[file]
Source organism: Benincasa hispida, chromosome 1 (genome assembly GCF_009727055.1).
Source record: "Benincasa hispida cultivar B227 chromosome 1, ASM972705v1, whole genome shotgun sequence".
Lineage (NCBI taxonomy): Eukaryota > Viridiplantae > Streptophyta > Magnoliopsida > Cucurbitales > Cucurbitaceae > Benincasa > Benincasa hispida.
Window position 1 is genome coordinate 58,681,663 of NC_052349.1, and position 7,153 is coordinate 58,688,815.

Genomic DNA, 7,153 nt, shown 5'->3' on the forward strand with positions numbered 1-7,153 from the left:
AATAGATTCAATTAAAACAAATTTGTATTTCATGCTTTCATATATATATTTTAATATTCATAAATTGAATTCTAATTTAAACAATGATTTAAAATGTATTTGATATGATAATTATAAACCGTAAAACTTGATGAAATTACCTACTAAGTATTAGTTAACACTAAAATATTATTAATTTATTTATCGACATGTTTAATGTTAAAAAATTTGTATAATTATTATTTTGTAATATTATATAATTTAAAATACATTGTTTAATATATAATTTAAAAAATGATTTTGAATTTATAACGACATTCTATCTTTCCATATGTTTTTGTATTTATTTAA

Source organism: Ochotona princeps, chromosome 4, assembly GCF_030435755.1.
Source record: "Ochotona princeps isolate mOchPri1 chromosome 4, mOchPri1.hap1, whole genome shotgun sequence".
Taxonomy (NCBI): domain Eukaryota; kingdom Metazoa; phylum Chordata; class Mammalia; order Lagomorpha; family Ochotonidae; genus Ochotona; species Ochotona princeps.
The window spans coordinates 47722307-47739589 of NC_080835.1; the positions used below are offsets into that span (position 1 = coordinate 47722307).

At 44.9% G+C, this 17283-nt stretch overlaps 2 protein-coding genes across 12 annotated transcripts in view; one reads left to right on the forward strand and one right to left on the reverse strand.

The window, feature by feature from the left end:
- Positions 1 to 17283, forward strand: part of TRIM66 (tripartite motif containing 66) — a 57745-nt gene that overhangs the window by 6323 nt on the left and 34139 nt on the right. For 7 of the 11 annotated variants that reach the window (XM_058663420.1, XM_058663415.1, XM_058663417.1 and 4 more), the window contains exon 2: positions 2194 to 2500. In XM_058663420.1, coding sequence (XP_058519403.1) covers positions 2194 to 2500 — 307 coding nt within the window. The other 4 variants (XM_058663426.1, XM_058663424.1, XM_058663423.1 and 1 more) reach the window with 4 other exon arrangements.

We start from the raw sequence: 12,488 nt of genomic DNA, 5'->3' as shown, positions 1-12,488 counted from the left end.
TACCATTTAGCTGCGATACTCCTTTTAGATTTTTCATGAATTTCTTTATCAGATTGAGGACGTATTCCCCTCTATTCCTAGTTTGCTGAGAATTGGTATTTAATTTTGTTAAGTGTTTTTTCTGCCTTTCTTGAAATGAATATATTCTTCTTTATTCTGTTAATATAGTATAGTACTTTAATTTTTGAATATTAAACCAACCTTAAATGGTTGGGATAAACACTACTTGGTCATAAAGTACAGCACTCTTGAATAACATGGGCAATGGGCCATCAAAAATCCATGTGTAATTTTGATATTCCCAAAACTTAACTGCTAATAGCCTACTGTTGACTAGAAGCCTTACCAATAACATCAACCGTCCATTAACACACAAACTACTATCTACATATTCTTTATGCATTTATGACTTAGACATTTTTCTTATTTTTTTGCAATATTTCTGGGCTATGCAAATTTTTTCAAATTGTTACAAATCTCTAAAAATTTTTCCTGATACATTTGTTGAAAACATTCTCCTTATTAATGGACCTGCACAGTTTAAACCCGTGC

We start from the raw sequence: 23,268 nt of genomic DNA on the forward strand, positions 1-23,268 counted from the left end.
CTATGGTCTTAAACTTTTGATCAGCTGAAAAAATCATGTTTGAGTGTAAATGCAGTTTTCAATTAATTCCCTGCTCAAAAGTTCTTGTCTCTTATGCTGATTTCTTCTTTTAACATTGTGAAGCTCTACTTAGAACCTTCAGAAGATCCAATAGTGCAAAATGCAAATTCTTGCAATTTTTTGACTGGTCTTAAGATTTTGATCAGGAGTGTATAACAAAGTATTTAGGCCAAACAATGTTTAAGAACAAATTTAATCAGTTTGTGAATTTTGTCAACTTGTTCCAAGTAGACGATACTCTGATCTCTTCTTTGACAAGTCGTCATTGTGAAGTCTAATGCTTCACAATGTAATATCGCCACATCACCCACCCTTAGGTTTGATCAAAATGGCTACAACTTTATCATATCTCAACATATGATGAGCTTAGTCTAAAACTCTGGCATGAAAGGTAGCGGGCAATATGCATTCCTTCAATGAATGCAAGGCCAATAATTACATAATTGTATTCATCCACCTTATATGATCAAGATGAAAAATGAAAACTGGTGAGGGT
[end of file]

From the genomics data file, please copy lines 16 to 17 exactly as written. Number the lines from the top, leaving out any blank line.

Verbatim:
We start from the raw sequence: 23,268 nt of genomic DNA on the forward strand, positions 1-23,268 counted from the left end.
CTATGGTCTTAAACTTTTGATCAGCTGAAAAAATCATGTTTGAGTGTAAATGCAGTTTTCAATTAATTCCCTGCTCAAAAGTTCTTGTCTCTTATGCTGATTTCTTCTTTTAACATTGTGAAGCTCTACTTAGAACCTTCAGAAGATCCAATAGTGCAAAATGCAAATTCTTGCAATTTTTTGACTGGTCTTAAGATTTTGATCAGGAGTGTATAACAAAGTATTTAGGCCAAACAATGTTTAAGAACAAATTTAATCAGTTTGTGAATTTTGTCAACTTGTTCCAAGTAGACGATACTCTGATCTCTTCTTTGACAAGTCGTCATTGTGAAGTCTAATGCTTCACAATGTAATATCGCCACATCACCCACCCTTAGGTTTGATCAAAATGGCTACAACTTTATCATATCTCAACATATGATGAGCTTAGTCTAAAACTCTGGCATGAAAGGTAGCGGGCAATATGCATTCCTTCAATGAATGCAAGGCCAATAATTACATAATTGTATTCATCCACCTTATATGATCAAGATGAAAAATGAAAACTGGTGAGGGT